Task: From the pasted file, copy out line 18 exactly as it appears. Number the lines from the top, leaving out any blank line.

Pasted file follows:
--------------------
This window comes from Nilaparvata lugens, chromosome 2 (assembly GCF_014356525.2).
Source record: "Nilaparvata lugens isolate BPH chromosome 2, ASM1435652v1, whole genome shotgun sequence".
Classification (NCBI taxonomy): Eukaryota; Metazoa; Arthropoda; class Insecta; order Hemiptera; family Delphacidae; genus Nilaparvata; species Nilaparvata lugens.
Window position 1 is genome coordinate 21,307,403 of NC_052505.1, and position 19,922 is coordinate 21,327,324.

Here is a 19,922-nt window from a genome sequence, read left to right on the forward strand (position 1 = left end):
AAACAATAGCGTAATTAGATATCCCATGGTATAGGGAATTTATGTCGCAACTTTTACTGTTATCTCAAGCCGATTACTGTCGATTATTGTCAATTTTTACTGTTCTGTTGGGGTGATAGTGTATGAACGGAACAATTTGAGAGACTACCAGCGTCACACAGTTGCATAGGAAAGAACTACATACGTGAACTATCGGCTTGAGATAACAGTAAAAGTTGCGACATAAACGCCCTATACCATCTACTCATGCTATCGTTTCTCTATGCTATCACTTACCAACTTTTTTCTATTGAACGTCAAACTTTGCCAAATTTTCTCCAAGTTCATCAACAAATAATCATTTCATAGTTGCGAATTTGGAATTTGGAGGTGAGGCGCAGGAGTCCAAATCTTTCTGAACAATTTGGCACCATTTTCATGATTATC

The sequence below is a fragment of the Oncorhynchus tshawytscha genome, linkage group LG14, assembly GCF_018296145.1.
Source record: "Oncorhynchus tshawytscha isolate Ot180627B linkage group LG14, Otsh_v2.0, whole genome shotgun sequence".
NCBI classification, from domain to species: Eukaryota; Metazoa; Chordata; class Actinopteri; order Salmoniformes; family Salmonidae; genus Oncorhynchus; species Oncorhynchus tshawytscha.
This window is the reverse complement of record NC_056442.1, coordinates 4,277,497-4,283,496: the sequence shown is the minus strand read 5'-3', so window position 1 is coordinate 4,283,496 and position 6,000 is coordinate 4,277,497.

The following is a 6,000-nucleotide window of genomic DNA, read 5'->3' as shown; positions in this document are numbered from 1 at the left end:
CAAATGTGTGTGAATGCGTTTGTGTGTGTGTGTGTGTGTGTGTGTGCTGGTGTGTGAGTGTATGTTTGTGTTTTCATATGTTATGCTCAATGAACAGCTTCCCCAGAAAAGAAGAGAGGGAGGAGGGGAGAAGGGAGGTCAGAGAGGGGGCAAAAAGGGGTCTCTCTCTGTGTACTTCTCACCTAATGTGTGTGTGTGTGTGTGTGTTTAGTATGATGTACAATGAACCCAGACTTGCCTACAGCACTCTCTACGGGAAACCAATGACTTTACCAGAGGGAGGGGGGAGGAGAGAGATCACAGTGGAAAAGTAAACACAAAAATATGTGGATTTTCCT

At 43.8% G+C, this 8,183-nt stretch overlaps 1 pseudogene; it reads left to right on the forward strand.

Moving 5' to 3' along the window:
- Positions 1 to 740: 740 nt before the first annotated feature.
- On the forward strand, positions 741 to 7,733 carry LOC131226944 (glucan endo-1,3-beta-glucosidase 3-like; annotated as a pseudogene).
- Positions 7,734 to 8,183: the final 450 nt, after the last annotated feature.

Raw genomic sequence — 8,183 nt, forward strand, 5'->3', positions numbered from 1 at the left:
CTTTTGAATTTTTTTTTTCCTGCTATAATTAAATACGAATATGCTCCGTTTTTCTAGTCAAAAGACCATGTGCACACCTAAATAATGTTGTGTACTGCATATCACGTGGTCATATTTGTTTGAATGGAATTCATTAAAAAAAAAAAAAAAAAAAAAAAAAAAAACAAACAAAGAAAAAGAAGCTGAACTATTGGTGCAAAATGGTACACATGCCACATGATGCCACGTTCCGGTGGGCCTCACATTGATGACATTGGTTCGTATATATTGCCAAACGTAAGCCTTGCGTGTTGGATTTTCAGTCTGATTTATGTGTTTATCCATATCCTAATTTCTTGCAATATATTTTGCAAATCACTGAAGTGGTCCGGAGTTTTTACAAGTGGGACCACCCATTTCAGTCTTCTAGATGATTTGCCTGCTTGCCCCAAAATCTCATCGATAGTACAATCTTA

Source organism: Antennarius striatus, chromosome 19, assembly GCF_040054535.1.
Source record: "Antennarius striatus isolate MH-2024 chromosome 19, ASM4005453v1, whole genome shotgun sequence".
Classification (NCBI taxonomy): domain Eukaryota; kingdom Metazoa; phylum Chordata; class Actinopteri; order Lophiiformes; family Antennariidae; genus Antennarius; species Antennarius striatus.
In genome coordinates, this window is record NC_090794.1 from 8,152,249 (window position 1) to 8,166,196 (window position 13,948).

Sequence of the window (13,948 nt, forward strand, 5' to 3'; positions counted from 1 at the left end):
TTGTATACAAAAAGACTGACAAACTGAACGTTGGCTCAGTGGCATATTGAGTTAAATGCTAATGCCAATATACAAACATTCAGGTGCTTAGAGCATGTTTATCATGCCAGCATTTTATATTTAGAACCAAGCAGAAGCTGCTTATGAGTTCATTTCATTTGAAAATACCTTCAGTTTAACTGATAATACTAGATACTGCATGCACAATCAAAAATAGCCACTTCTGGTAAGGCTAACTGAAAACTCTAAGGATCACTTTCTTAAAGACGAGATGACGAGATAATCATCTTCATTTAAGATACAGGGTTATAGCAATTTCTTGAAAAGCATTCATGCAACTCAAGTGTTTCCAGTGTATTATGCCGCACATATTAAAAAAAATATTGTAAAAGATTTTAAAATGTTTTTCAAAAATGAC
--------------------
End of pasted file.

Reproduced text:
Raw genomic sequence — 8,183 nt, forward strand, 5'->3', positions numbered from 1 at the left: